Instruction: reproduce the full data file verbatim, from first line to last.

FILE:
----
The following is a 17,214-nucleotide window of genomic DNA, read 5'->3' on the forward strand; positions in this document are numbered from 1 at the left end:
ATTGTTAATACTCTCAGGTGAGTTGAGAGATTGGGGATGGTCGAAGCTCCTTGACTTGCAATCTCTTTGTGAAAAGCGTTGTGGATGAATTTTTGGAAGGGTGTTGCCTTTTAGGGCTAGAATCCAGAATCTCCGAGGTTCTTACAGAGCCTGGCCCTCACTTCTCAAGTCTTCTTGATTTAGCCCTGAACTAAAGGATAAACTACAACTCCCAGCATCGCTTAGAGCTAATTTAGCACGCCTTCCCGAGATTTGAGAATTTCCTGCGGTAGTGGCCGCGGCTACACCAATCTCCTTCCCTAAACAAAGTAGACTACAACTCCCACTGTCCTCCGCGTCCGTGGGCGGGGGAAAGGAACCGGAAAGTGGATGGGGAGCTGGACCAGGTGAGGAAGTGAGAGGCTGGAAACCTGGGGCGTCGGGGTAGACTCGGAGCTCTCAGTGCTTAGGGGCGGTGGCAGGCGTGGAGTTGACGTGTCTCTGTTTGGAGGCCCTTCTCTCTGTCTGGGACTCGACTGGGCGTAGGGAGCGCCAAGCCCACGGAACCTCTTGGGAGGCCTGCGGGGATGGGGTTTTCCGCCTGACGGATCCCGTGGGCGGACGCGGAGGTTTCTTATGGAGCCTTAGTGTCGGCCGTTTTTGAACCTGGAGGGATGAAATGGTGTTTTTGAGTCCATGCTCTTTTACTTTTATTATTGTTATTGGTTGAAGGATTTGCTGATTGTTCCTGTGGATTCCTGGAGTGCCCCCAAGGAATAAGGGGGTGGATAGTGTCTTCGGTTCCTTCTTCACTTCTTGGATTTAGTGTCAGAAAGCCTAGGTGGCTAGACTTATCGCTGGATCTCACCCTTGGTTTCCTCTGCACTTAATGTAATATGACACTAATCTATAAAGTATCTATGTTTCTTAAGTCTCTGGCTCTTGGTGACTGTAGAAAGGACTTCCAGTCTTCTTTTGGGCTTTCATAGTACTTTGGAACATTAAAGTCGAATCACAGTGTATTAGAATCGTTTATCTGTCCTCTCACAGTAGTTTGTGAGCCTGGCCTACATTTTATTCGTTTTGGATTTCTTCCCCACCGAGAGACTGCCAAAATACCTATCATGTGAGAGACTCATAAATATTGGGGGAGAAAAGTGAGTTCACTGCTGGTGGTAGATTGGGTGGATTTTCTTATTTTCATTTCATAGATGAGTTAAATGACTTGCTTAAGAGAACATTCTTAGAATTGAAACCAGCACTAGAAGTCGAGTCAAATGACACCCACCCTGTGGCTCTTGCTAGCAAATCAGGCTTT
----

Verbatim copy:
The following is a 17,214-nucleotide window of genomic DNA, read 5'->3' on the forward strand; positions in this document are numbered from 1 at the left end:
ATTGTTAATACTCTCAGGTGAGTTGAGAGATTGGGGATGGTCGAAGCTCCTTGACTTGCAATCTCTTTGTGAAAAGCGTTGTGGATGAATTTTTGGAAGGGTGTTGCCTTTTAGGGCTAGAATCCAGAATCTCCGAGGTTCTTACAGAGCCTGGCCCTCACTTCTCAAGTCTTCTTGATTTAGCCCTGAACTAAAGGATAAACTACAACTCCCAGCATCGCTTAGAGCTAATTTAGCACGCCTTCCCGAGATTTGAGAATTTCCTGCGGTAGTGGCCGCGGCTACACCAATCTCCTTCCCTAAACAAAGTAGACTACAACTCCCACTGTCCTCCGCGTCCGTGGGCGGGGGAAAGGAACCGGAAAGTGGATGGGGAGCTGGACCAGGTGAGGAAGTGAGAGGCTGGAAACCTGGGGCGTCGGGGTAGACTCGGAGCTCTCAGTGCTTAGGGGCGGTGGCAGGCGTGGAGTTGACGTGTCTCTGTTTGGAGGCCCTTCTCTCTGTCTGGGACTCGACTGGGCGTAGGGAGCGCCAAGCCCACGGAACCTCTTGGGAGGCCTGCGGGGATGGGGTTTTCCGCCTGACGGATCCCGTGGGCGGACGCGGAGGTTTCTTATGGAGCCTTAGTGTCGGCCGTTTTTGAACCTGGAGGGATGAAATGGTGTTTTTGAGTCCATGCTCTTTTACTTTTATTATTGTTATTGGTTGAAGGATTTGCTGATTGTTCCTGTGGATTCCTGGAGTGCCCCCAAGGAATAAGGGGGTGGATAGTGTCTTCGGTTCCTTCTTCACTTCTTGGATTTAGTGTCAGAAAGCCTAGGTGGCTAGACTTATCGCTGGATCTCACCCTTGGTTTCCTCTGCACTTAATGTAATATGACACTAATCTATAAAGTATCTATGTTTCTTAAGTCTCTGGCTCTTGGTGACTGTAGAAAGGACTTCCAGTCTTCTTTTGGGCTTTCATAGTACTTTGGAACATTAAAGTCGAATCACAGTGTATTAGAATCGTTTATCTGTCCTCTCACAGTAGTTTGTGAGCCTGGCCTACATTTTATTCGTTTTGGATTTCTTCCCCACCGAGAGACTGCCAAAATACCTATCATGTGAGAGACTCATAAATATTGGGGGAGAAAAGTGAGTTCACTGCTGGTGGTAGATTGGGTGGATTTTCTTATTTTCATTTCATAGATGAGTTAAATGACTTGCTTAAGAGAACATTCTTAGAATTGAAACCAGCACTAGAAGTCGAGTCAAATGACACCCACCCTGTGGCTCTTGCTAGCAAATCAGGCTTT